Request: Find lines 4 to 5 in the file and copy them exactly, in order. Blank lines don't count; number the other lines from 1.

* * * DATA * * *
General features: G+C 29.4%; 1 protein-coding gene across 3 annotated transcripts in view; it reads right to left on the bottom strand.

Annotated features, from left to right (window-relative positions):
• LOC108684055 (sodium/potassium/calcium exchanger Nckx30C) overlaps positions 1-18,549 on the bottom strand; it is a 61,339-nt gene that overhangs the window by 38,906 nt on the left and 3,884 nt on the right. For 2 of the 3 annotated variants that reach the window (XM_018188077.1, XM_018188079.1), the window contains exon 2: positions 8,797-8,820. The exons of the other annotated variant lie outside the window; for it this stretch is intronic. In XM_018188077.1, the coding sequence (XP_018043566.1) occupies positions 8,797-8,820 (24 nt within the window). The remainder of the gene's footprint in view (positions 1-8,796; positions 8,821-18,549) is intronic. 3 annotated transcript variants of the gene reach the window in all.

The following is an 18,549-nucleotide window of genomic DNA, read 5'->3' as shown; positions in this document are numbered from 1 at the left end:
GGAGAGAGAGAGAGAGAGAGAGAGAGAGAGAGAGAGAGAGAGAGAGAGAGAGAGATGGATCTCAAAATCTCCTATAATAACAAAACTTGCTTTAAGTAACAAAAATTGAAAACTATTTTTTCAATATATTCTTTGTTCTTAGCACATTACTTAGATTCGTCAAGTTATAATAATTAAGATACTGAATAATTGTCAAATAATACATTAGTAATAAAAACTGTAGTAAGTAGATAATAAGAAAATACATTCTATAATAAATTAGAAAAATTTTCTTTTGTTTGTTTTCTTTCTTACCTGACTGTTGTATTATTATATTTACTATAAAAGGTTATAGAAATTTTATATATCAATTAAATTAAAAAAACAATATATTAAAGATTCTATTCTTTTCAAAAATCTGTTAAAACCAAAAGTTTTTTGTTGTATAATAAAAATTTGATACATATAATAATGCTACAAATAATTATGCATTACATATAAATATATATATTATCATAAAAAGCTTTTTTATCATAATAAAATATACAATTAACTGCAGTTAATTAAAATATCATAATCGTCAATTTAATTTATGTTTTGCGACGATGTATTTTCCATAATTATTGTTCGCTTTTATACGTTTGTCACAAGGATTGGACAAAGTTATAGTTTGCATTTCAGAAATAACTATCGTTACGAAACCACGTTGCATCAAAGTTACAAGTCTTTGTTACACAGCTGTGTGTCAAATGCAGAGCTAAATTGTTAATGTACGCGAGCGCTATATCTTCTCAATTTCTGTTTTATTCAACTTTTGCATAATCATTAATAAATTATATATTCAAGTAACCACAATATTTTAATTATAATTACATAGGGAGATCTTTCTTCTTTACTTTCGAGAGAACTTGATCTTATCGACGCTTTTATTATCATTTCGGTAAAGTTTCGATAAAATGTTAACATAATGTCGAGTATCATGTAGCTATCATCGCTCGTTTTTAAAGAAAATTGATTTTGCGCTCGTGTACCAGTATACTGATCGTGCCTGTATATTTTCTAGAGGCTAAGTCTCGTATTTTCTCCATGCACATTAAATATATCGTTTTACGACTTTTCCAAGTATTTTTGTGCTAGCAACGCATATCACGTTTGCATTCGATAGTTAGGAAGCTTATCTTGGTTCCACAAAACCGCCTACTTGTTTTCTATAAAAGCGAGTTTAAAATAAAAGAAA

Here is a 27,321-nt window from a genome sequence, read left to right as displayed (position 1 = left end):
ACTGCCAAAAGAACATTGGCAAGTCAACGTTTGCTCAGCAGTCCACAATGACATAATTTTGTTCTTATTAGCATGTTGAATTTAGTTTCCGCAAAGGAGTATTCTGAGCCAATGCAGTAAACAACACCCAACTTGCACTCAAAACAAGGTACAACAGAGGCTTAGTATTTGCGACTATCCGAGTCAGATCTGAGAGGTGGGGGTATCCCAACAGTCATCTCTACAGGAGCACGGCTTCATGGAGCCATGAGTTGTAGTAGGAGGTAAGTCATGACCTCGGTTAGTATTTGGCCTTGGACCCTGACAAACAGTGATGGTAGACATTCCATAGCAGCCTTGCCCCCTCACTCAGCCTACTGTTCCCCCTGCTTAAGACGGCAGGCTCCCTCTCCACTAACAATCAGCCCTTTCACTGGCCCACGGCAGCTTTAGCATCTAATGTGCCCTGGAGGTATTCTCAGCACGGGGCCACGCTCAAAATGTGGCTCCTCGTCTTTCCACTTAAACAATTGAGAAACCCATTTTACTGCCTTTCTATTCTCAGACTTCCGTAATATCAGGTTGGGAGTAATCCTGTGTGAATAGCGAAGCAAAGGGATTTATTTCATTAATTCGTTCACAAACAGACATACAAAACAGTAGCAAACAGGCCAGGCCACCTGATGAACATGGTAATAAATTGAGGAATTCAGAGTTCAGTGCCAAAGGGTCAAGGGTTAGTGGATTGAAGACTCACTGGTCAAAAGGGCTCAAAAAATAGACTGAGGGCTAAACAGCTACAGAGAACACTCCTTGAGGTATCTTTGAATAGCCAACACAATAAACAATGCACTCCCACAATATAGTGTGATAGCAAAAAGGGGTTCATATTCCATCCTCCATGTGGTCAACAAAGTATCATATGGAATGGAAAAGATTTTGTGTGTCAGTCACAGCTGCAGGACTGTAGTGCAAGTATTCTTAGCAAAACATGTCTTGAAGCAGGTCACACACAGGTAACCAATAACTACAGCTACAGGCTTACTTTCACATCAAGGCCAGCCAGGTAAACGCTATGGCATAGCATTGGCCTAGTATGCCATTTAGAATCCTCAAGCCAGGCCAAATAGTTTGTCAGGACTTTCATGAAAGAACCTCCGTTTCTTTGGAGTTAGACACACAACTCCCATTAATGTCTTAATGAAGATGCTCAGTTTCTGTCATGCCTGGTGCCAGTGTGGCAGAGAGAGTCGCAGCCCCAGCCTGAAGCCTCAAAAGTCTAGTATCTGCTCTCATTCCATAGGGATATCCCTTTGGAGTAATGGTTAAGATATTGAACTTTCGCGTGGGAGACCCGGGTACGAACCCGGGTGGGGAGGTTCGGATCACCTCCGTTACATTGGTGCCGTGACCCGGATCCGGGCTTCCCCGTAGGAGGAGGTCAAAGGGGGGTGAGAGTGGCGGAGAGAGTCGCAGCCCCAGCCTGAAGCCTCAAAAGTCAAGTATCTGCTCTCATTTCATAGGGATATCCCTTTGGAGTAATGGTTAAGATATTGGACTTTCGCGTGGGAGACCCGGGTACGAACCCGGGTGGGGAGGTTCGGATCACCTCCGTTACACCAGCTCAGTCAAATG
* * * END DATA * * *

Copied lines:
The following is an 18,549-nucleotide window of genomic DNA, read 5'->3' as shown; positions in this document are numbered from 1 at the left end:
GGAGAGAGAGAGAGAGAGAGAGAGAGAGAGAGAGAGAGAGAGAGAGAGAGAGAGATGGATCTCAAAATCTCCTATAATAACAAAACTTGCTTTAAGTAACAAAAATTGAAAACTATTTTTTCAATATATTCTTTGTTCTTAGCACATTACTTAGATTCGTCAAGTTATAATAATTAAGATACTGAATAATTGTCAAATAATACATTAGTAATAAAAACTGTAGTAAGTAGATAATAAGAAAATACATTCTATAATAAATTAGAAAAATTTTCTTTTGTTTGTTTTCTTTCTTACCTGACTGTTGTATTATTATATTTACTATAAAAGGTTATAGAAATTTTATATATCAATTAAATTAAAAAAACAATATATTAAAGATTCTATTCTTTTCAAAAATCTGTTAAAACCAAAAGTTTTTTGTTGTATAATAAAAATTTGATACATATAATAATGCTACAAATAATTATGCATTACATATAAATATATATATTATCATAAAAAGCTTTTTTATCATAATAAAATATACAATTAACTGCAGTTAATTAAAATATCATAATCGTCAATTTAATTTATGTTTTGCGACGATGTATTTTCCATAATTATTGTTCGCTTTTATACGTTTGTCACAAGGATTGGACAAAGTTATAGTTTGCATTTCAGAAATAACTATCGTTACGAAACCACGTTGCATCAAAGTTACAAGTCTTTGTTACACAGCTGTGTGTCAAATGCAGAGCTAAATTGTTAATGTACGCGAGCGCTATATCTTCTCAATTTCTGTTTTATTCAACTTTTGCATAATCATTAATAAATTATATATTCAAGTAACCACAATATTTTAATTATAATTACATAGGGAGATCTTTCTTCTTTACTTTCGAGAGAACTTGATCTTATCGACGCTTTTATTATCATTTCGGTAAAGTTTCGATAAAATGTTAACATAATGTCGAGTATCATGTAGCTATCATCGCTCGTTTTTAAAGAAAATTGATTTTGCGCTCGTGTACCAGTATACTGATCGTGCCTGTATATTTTCTAGAGGCTAAGTCTCGTATTTTCTCCATGCACATTAAATATATCGTTTTACGACTTTTCCAAGTATTTTTGTGCTAGCAACGCATATCACGTTTGCATTCGATAGTTAGGAAGCTTATCTTGGTTCCACAAAACCGCCTACTTGTTTTCTATAAAAGCGAGTTTAAAATAAAAGAAA